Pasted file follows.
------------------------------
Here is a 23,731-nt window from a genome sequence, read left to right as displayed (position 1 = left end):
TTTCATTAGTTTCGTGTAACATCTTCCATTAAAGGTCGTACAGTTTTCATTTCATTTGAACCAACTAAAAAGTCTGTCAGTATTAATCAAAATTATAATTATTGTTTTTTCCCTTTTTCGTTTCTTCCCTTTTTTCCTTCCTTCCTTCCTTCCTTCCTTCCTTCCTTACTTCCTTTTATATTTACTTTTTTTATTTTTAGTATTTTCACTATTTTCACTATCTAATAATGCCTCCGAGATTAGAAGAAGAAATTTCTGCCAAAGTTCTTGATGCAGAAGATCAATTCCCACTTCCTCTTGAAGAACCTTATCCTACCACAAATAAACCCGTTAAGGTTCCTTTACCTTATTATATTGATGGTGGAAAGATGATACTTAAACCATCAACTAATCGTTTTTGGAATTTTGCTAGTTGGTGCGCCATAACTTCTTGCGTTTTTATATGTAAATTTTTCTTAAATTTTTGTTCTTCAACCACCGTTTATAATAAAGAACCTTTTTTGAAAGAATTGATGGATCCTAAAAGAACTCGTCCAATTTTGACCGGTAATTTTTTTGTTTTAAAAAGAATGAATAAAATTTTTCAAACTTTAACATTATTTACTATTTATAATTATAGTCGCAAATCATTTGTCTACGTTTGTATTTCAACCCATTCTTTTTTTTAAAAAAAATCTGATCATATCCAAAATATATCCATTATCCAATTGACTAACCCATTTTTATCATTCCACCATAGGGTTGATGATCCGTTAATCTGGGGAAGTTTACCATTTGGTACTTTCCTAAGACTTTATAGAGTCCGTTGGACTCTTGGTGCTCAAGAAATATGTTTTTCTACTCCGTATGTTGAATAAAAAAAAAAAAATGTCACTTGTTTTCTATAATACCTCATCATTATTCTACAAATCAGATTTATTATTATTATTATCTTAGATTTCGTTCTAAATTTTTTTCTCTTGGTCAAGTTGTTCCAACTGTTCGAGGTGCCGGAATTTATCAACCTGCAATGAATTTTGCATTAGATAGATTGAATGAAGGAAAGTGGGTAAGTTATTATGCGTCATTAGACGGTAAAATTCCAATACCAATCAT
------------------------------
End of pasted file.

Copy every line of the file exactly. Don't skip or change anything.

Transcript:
Here is a 23,731-nt window from a genome sequence, read left to right as displayed (position 1 = left end):
TTTCATTAGTTTCGTGTAACATCTTCCATTAAAGGTCGTACAGTTTTCATTTCATTTGAACCAACTAAAAAGTCTGTCAGTATTAATCAAAATTATAATTATTGTTTTTTCCCTTTTTCGTTTCTTCCCTTTTTTCCTTCCTTCCTTCCTTCCTTCCTTCCTTCCTTACTTCCTTTTATATTTACTTTTTTTATTTTTAGTATTTTCACTATTTTCACTATCTAATAATGCCTCCGAGATTAGAAGAAGAAATTTCTGCCAAAGTTCTTGATGCAGAAGATCAATTCCCACTTCCTCTTGAAGAACCTTATCCTACCACAAATAAACCCGTTAAGGTTCCTTTACCTTATTATATTGATGGTGGAAAGATGATACTTAAACCATCAACTAATCGTTTTTGGAATTTTGCTAGTTGGTGCGCCATAACTTCTTGCGTTTTTATATGTAAATTTTTCTTAAATTTTTGTTCTTCAACCACCGTTTATAATAAAGAACCTTTTTTGAAAGAATTGATGGATCCTAAAAGAACTCGTCCAATTTTGACCGGTAATTTTTTTGTTTTAAAAAGAATGAATAAAATTTTTCAAACTTTAACATTATTTACTATTTATAATTATAGTCGCAAATCATTTGTCTACGTTTGTATTTCAACCCATTCTTTTTTTTAAAAAAAATCTGATCATATCCAAAATATATCCATTATCCAATTGACTAACCCATTTTTATCATTCCACCATAGGGTTGATGATCCGTTAATCTGGGGAAGTTTACCATTTGGTACTTTCCTAAGACTTTATAGAGTCCGTTGGACTCTTGGTGCTCAAGAAATATGTTTTTCTACTCCGTATGTTGAATAAAAAAAAAAAAATGTCACTTGTTTTCTATAATACCTCATCATTATTCTACAAATCAGATTTATTATTATTATTATCTTAGATTTCGTTCTAAATTTTTTTCTCTTGGTCAAGTTGTTCCAACTGTTCGAGGTGCCGGAATTTATCAACCTGCAATGAATTTTGCATTAGATAGATTGAATGAAGGAAAGTGGGTAAGTTATTATGCGTCATTAGACGGTAAAATTCCAATACCAATCAT